Clinical trial design. Cybersecurity. Big data. Those are a some of the 10 items on the U.S. Food and Drug Administration’s list of regulatory science priorities for medical devices in 2017, highlighted in a new report by the Center for Devices and Radiological Health.
Here are a some of the most interesting ones highlighted below:
Clinical trial design Plugging knowledge gaps between pre-clinical data and medical device clinical performance with better testing methods is another priority. The rationale for doing this is to better assess the impact of advanced materials and manufacturing, accelerated aging and the effectiveness of smart implant monitoring, the report said. Smart implant monitoring, in particular, has the potential to improve data on device performance and function to help clinicians do a better job of predicting failures.
The FDA would also like to re-visit clinical trials for medical devices in order to improve recruitment and better understand the safety and effectiveness of medical devices. The paper called for adaptive clinical trial designs and meta-analysis methods to establish non-inferiority margins, tools to determine the minimum number of subjects for rare diseases and novel methods for using placebo controls. These changes have the potential to streamline the device approval process and the success rate of medical devices.
Safety assessment With an eye to addressing safety profiles of implantable or patient-contacting medical devices, the regulator calls for modernizing biocompatibility and biological risk evaluation to avoid adverse events. The goal is to reduce healthcare costs and to give patients more rapid access to safer devices.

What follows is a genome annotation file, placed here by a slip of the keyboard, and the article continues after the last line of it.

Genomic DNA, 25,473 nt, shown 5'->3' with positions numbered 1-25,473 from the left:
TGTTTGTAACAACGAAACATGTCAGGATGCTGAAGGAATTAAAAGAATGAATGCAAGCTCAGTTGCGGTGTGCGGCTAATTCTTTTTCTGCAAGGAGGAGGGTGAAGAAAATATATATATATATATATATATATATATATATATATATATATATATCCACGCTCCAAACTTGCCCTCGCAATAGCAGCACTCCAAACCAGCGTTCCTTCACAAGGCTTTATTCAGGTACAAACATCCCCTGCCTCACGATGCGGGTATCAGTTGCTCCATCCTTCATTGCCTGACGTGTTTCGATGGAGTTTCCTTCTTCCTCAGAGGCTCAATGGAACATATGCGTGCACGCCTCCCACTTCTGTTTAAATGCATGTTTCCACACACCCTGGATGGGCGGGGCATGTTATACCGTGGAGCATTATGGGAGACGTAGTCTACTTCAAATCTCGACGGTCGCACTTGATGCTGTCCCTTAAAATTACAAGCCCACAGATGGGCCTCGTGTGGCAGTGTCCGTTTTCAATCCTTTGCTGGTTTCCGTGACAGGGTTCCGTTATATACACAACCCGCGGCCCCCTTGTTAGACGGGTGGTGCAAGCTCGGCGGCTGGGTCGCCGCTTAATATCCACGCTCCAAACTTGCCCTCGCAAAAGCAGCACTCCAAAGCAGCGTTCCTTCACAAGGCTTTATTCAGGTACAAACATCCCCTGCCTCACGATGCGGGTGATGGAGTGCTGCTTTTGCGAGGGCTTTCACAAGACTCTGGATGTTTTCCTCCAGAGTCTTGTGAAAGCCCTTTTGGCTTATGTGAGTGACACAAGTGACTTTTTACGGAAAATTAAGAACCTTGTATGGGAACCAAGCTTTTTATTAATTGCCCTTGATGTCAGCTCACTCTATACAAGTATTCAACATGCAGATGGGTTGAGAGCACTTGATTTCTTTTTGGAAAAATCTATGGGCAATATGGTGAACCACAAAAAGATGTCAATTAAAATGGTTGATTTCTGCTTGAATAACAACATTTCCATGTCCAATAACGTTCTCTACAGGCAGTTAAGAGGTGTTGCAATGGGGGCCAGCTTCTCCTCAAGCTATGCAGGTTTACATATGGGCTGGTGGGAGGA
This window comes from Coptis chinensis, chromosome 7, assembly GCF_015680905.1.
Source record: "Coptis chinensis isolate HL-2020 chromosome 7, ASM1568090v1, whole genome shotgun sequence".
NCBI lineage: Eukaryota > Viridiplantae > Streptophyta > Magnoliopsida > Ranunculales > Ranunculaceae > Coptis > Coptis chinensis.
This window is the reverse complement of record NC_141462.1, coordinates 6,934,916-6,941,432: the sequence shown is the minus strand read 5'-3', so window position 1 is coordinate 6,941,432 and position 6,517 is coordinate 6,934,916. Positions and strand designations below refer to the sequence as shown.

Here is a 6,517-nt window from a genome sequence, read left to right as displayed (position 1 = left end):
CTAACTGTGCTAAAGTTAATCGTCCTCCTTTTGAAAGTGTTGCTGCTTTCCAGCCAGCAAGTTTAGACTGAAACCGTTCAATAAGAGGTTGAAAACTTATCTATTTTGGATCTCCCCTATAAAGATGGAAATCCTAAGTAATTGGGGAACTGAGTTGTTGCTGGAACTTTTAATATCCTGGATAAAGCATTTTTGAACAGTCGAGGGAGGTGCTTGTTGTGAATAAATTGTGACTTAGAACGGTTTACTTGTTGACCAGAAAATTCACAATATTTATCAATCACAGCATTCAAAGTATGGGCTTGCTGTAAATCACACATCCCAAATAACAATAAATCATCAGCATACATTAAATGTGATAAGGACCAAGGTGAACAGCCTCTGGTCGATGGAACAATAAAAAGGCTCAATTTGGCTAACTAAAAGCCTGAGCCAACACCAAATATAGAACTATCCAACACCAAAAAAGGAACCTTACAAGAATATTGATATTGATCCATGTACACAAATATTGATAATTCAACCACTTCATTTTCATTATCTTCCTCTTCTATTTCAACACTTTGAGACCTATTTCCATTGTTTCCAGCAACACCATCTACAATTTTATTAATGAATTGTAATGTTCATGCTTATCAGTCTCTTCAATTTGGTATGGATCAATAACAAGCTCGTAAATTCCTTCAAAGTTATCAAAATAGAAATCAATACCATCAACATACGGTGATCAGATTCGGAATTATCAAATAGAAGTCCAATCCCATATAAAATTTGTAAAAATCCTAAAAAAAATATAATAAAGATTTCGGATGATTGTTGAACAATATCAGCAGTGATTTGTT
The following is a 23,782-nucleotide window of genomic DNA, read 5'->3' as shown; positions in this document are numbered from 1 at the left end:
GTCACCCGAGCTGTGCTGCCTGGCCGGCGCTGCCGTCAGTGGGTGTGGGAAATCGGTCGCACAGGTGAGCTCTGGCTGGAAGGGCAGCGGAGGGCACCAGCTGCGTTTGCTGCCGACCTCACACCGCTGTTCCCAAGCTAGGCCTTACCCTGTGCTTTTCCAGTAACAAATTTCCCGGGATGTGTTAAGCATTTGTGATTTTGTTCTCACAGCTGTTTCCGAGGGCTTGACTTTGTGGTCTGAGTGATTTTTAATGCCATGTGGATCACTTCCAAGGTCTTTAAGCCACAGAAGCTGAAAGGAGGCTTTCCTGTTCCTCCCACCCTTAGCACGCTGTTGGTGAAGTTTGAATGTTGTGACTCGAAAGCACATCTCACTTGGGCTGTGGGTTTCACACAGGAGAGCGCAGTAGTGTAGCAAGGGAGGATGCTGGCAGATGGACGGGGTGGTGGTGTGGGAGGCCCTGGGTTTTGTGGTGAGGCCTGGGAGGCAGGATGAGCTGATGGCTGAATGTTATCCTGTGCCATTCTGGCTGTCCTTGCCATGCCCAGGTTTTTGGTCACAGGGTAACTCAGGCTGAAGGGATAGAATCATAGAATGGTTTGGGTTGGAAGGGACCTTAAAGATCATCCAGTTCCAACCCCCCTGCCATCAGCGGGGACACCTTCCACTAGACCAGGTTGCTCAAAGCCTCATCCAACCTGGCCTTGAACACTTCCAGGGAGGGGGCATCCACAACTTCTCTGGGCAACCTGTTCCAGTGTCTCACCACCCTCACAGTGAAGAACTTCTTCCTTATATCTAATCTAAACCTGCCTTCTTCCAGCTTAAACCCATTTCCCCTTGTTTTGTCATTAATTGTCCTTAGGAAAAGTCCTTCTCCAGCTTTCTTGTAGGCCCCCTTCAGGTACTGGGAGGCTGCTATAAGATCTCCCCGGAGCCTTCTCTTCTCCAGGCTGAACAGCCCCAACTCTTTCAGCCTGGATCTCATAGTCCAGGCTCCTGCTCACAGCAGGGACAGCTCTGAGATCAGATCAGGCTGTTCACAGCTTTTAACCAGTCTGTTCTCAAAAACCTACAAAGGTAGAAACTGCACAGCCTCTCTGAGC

“New, less burdensome approaches that are more patient-centric and predictive of real-world device performance are needed to modernize and transform biocompatibility evaluation of medical devices and their materials,” the report noted.
Cybersecurity has been a hot issue in the medical device industry, particularly as the Internet of Things has made it easier for devices to de-silo and share data. Looking ahead to next year, the FDA wants to develop a standardized method to rate software vulnerabilities to include “the unique considerations of the healthcare environment,” according to the report. The regulator also called for studies to determine the categories of software modifications that could have negative effects on device safety or effectiveness.
Big data When it comes to applying big data to medical device design, the FDA has high hopes or delusions of grandeur, depending on your cynicism level. The health data sources it lists represent a wide and disparate range of outlets from “real-world experience, insurance, Medicare and Medicaid claims, clinical trials, imaging and next generation sequencing.” The priority should be to select the best artificial intelligence tools to make this data more manageable. That would clear the way to devote attention to improving medical device designs and developing precision diagnostics. Granted, the report suggested as much here:
“It is fundamental to develop the necessary infrastructure, statistical or analytical tools and models, information retrieval and processing for Big Data, relevant to enhancing safety, performance and quality of medical devices.”
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